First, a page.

Here’s the thing. Very early on in my father’s life it became obvious that he possessed a beautiful singing voice. Untrained, undeveloped, it just emerged—strong, pure, remarkable. So, from a very early age he was singing professionally, performing initially at bar mitzvahs. And somehow there wasn’t a huge leap from being the most gifted bar mitzvah boy to headlining in the Catskills.
I could go back and check one of his two autobiographies, but from what I can recall, my father was winning talent contests and appearing on local radio shows beginning at the age of twelve or thirteen, so that by the time he was fifteen, he had officially been “discovered” by none other than Eddie Cantor.
The upshot of this early career download is, my father was treated like a celebrity from a very
early age. He had six siblings, but his mother doted on him. Clearly, he was her favorite, her Sonny Boy, dark haired and adorable. And it did not stop with his mom. No, from the first, all the girls loved him. And as such, whatever rules there were simply didn’t apply to him. He was young, he was talented, he was handsome, and he was Jewish. What more could you ask for? So by the time he was eighteen, my father was making more money than his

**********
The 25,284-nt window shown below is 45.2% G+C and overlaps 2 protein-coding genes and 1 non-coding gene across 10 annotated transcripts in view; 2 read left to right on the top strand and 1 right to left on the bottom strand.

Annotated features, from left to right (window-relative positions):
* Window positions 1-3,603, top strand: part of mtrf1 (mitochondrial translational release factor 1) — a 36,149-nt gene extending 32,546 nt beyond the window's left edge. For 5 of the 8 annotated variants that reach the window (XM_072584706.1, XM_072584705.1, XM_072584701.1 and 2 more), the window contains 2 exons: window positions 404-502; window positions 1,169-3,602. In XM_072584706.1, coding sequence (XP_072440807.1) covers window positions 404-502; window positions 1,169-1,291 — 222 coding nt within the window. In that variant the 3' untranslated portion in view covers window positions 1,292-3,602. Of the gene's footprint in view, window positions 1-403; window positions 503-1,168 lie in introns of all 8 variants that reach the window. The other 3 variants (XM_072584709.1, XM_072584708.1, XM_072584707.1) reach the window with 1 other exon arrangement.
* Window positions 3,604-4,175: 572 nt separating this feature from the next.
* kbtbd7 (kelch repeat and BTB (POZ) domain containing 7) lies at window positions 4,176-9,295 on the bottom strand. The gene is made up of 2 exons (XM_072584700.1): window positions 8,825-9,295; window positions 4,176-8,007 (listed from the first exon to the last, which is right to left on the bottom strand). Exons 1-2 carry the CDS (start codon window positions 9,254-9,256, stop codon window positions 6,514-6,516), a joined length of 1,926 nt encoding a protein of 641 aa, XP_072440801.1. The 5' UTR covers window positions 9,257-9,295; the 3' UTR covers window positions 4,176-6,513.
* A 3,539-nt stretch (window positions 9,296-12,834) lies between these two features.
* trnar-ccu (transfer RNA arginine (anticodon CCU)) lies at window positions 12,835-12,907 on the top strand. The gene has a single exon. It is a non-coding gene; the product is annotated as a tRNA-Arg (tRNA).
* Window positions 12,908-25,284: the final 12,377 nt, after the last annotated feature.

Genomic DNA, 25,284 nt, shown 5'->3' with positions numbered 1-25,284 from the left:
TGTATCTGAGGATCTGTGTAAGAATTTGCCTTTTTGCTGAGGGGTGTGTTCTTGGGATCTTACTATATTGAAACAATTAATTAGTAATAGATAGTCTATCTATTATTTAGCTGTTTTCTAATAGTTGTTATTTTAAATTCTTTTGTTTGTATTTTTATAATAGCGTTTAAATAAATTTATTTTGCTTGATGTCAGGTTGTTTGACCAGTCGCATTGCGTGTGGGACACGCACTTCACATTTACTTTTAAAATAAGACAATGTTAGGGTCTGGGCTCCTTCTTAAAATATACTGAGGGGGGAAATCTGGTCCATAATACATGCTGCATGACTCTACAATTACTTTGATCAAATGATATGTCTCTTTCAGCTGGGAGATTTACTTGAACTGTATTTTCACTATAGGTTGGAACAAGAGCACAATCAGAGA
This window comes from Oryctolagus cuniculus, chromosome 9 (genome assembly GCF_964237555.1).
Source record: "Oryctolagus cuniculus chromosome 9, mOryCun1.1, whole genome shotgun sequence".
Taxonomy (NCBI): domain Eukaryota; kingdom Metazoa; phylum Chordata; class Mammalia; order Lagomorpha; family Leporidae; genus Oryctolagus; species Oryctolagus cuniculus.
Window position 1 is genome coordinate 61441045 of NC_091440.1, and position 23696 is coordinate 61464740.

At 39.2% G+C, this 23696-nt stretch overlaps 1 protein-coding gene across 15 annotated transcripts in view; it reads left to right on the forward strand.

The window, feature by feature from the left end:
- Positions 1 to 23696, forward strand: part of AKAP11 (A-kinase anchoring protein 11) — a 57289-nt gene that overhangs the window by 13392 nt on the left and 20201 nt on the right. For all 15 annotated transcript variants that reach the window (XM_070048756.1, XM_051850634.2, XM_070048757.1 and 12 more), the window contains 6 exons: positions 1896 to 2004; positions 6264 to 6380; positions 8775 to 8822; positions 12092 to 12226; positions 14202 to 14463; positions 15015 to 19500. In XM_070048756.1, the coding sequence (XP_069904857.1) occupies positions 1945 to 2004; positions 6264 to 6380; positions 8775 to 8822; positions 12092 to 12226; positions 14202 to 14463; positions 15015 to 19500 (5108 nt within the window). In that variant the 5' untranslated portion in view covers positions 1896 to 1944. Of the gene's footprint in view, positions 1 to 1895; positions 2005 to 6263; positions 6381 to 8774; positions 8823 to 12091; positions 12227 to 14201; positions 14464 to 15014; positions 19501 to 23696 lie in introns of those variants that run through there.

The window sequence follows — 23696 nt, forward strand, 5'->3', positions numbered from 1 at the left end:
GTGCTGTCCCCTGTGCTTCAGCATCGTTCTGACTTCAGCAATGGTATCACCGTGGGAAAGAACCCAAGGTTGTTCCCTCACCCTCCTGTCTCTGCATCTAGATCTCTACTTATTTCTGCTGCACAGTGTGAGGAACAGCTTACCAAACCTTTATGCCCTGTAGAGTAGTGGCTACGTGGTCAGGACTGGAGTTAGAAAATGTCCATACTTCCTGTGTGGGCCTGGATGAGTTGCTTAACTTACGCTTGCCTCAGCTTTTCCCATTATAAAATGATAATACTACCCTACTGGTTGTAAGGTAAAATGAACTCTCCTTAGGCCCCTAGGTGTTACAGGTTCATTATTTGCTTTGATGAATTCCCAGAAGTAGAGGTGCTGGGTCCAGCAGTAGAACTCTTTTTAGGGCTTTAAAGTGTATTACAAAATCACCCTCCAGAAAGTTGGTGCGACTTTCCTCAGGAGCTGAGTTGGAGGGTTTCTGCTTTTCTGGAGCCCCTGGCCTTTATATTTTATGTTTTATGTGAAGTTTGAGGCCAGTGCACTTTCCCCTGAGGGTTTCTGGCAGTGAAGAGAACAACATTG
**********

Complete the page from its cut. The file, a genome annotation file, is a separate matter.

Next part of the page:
father, and by the time he was twenty-one, he was making more than his father ever had.
So what all this came tumbling down to was that my father could do no wrong, or if he did
do what might ordinarily be considered “wrong” for someone else, for him these were just some of the quirks that might be found in the very blessed and gifted.
In his universe, from the very earliest of formative years, his every gesture, every utterance, every otherwise inappropriate action was not only indulged but in many cases celebrated.
I don’t say this to excuse him, but in a way he was somehow guileless. I don’t know how else to describe it. I mean, he just . . . he always seemed to be able to assume the best about others—especially women, of course—and he was always ALWAYS
up for a good time.
After the developing breasts talk, I think there was a seven-year gap where, instead of merely having no relationship, we had no relationship at all.
Then, suddenly somehow it was 1977, the year everything changed. I was living in New York on the Upper West Side. Star Wars
had opened recently, and I happened to be in it, and my life . . . I mean, what can you say after that? No, I’m really asking you? What can you say? Well, whatever it is, there’s every chance it would be said in a very weird robotic voice. Coincidentally, this happened at almost the exact same time when my term as a teenager was up. But because I had been in Star Wars,
for the first time I could afford my very own apartment. I paid the rent with checks that had my name on them, money I’d earned by playing Princess Leia Organa in a movie that was so popular—so unbelievably popular—that it took whatever my life had been up to that point and transformed it into this very different thing. I mean, sure I’d spent my whole life around fame. Who hasn’t, right? But that
fame was generated by my parents. This
shine was mine.